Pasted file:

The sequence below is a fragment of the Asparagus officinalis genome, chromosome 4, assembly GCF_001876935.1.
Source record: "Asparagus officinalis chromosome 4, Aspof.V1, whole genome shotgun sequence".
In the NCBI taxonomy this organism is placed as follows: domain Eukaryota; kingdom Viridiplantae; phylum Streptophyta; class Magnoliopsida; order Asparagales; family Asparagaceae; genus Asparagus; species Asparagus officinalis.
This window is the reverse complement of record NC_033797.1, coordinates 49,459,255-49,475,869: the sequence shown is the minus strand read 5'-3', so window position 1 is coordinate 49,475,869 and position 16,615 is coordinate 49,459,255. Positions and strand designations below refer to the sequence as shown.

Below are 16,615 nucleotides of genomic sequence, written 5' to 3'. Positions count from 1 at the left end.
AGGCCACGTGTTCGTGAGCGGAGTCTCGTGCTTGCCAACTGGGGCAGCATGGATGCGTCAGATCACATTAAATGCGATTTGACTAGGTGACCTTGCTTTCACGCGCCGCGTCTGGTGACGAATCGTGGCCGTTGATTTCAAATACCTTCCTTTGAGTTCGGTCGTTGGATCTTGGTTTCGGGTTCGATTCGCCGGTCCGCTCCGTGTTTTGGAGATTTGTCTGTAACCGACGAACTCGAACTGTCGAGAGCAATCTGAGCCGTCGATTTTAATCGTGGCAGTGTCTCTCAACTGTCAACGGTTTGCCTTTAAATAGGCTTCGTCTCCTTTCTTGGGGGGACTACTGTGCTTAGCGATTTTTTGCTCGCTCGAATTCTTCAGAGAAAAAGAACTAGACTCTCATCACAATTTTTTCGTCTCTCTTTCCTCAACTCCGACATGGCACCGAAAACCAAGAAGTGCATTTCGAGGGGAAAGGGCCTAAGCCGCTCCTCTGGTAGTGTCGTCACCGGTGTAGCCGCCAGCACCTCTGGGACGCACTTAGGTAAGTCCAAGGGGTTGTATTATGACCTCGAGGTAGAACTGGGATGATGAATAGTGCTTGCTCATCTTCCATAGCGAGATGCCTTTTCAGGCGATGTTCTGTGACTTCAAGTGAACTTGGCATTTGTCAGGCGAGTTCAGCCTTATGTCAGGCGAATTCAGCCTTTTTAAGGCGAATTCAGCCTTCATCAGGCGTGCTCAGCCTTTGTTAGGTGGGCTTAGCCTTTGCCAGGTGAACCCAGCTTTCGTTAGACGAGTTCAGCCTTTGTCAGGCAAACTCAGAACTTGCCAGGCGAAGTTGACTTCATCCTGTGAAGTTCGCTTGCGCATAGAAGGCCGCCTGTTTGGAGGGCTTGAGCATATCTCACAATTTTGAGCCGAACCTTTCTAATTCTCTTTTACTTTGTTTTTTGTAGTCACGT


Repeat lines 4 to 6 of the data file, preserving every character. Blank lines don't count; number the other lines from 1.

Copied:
This window is the reverse complement of record NC_033797.1, coordinates 49,459,255-49,475,869: the sequence shown is the minus strand read 5'-3', so window position 1 is coordinate 49,475,869 and position 16,615 is coordinate 49,459,255. Positions and strand designations below refer to the sequence as shown.

Below are 16,615 nucleotides of genomic sequence, written 5' to 3'. Positions count from 1 at the left end.
AGGCCACGTGTTCGTGAGCGGAGTCTCGTGCTTGCCAACTGGGGCAGCATGGATGCGTCAGATCACATTAAATGCGATTTGACTAGGTGACCTTGCTTTCACGCGCCGCGTCTGGTGACGAATCGTGGCCGTTGATTTCAAATACCTTCCTTTGAGTTCGGTCGTTGGATCTTGGTTTCGGGTTCGATTCGCCGGTCCGCTCCGTGTTTTGGAGATTTGTCTGTAACCGACGAACTCGAACTGTCGAGAGCAATCTGAGCCGTCGATTTTAATCGTGGCAGTGTCTCTCAACTGTCAACGGTTTGCCTTTAAATAGGCTTCGTCTCCTTTCTTGGGGGGACTACTGTGCTTAGCGATTTTTTGCTCGCTCGAATTCTTCAGAGAAAAAGAACTAGACTCTCATCACAATTTTTTCGTCTCTCTTTCCTCAACTCCGACATGGCACCGAAAACCAAGAAGTGCATTTCGAGGGGAAAGGGCCTAAGCCGCTCCTCTGGTAGTGTCGTCACCGGTGTAGCCGCCAGCACCTCTGGGACGCACTTAGGTAAGTCCAAGGGGTTGTATTATGACCTCGAGGTAGAACTGGGATGATGAATAGTGCTTGCTCATCTTCCATAGCGAGATGCCTTTTCAGGCGATGTTCTGTGACTTCAAGTGAACTTGGCATTTGTCAGGCGAGTTCAGCCTTATGTCAGGCGAATTCAGCCTTTTTAAGGCGAATTCAGCCTTCATCAGGCGTGCTCAGCCTTTGTTAGGTGGGCTTAGCCTTTGCCAGGTGAACCCAGCTTTCGTTAGACGAGTTCAGCCTTTGTCAGGCAAACTCAGAACTTGCCAGGCGAAGTTGACTTCATCCTGTGAAGTTCGCTTGCGCATAGAAGGCCGCCTGTTTGGAGGGCTTGAGCATATCTCACAATTTTGAGCCGAACCTTTCTAATTCTCTTTTACTTTGTTTTTTGTAGTCACGT